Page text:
Back to Bran, I always go back to chapter 1. Ned prepared this kid and made him look. Elena is right regarding the image of those vanquished by the Others, but my problem is that I think we should come out of this chapter thinking Bran is potentially a hardcore player, maybe even on a latent-Bloodraven (sweet!) level, yet I have yet to come away from this chapter on any reread with the thought that I’m dealing with somebody of gravity and it always puzzles me because this chapter is an emphatic and early statement that Bran can do crazy shit. He enters the Dreaming, meets his version of Matthew Cable, and we should be excited, but I think Bran (admirably?) lacks the ability to disarm. Instead he still comes off as the future, boring, Hodor Headmaster.
Magic is alive. It just needed to wake up. For me though? I’m an unreluctant diehard fan of the fantastic that for some reason prefers and even fights for the waking moments of this series, and this particular reread is one that I hope gets me to appreciate the wonder, to go back and enjoy the brand I love. I mentioned above what the POV Bran offer, that of a child’s, but we have to take that thought to the next level to best appreciate Bran, which equally may be why I find him so tedious. A Song of Ice and Fire has been called “the Fantasy series for people who don’t like Fantasy.” Martin enables the fantastic beyond the prologue that haters closet lovers could feel comfortable in filing away as horror and did so via a reborn, wide-eyed, but ultimately accepting child. Martin wrote them into the book including those who failed to accept the rabbit hole: He saw the bones of a thousand other dreamers impaled upon their points. He was desperately afraid.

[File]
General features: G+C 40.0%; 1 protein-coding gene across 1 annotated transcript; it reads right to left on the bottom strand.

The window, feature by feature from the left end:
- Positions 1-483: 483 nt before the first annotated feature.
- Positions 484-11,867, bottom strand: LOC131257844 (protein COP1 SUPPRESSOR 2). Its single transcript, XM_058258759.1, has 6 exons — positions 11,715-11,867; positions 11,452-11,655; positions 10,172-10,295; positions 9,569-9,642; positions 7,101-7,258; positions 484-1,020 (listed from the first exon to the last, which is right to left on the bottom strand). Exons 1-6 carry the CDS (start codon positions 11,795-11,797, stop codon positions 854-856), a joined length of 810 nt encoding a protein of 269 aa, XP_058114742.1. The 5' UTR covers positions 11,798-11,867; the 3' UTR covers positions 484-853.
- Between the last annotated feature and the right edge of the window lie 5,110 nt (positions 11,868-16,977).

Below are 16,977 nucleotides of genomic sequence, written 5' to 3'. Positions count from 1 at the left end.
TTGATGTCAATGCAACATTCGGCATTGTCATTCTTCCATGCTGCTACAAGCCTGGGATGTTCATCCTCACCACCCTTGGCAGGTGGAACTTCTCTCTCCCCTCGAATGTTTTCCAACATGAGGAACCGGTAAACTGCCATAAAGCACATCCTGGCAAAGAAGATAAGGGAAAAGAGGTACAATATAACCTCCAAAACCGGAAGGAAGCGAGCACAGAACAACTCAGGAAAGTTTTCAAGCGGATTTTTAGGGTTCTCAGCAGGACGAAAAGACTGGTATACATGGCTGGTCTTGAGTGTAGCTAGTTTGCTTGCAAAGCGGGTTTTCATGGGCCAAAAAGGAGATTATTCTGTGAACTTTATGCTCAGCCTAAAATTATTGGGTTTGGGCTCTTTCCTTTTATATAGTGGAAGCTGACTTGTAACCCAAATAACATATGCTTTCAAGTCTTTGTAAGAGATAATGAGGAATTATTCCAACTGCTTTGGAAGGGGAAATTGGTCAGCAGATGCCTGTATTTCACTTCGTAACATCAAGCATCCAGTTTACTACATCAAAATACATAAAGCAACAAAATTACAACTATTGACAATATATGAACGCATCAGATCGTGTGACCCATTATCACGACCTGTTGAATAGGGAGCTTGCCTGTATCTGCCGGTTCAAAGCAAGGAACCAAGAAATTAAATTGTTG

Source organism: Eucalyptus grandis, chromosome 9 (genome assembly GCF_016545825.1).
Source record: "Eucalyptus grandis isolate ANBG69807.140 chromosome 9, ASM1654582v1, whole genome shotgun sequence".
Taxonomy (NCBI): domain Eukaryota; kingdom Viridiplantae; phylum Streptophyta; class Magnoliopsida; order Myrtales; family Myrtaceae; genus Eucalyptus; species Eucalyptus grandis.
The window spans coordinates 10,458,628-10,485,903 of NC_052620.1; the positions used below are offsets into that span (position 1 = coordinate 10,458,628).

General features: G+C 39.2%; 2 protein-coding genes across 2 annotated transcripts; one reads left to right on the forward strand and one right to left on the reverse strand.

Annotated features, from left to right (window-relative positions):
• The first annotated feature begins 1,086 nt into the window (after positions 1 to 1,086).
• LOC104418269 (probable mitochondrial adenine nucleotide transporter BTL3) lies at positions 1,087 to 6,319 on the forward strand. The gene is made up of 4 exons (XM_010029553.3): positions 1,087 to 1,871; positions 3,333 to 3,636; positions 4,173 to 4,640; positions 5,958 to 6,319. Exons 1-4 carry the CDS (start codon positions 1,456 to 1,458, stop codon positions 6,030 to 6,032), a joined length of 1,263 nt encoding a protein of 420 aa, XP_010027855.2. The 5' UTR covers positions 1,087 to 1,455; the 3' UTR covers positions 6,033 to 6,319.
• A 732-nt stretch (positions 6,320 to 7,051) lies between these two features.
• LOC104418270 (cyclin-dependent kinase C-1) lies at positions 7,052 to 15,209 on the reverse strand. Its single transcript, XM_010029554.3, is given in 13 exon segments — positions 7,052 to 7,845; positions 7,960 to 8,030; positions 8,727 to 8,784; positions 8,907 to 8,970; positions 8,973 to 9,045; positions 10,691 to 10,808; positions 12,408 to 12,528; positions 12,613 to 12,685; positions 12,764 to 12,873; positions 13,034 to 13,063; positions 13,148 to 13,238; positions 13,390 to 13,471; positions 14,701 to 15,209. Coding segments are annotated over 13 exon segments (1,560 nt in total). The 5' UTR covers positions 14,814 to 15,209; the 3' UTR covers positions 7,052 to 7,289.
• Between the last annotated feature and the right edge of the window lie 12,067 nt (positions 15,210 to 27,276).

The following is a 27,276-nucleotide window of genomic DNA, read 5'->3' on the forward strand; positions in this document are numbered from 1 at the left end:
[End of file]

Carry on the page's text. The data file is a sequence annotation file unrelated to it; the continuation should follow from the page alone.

I’m kind of slanting myself to try to view Bran differently this time. Damn Bran the builder. There is hope here, but more then from one direction, one of looming threat, shit in this chapter should scare you. Hail Bran the Badass. Maybe.
As a total aside, the most entertaining aspect of this chapter for me was that I had just finished reading this very sweet article about crows while I was writing this which freaked me the hell out. Go read that and forget I mailed this one in.
This feature continues over at Bookspotcentral where Rachel Parker replaces me and joins Elena.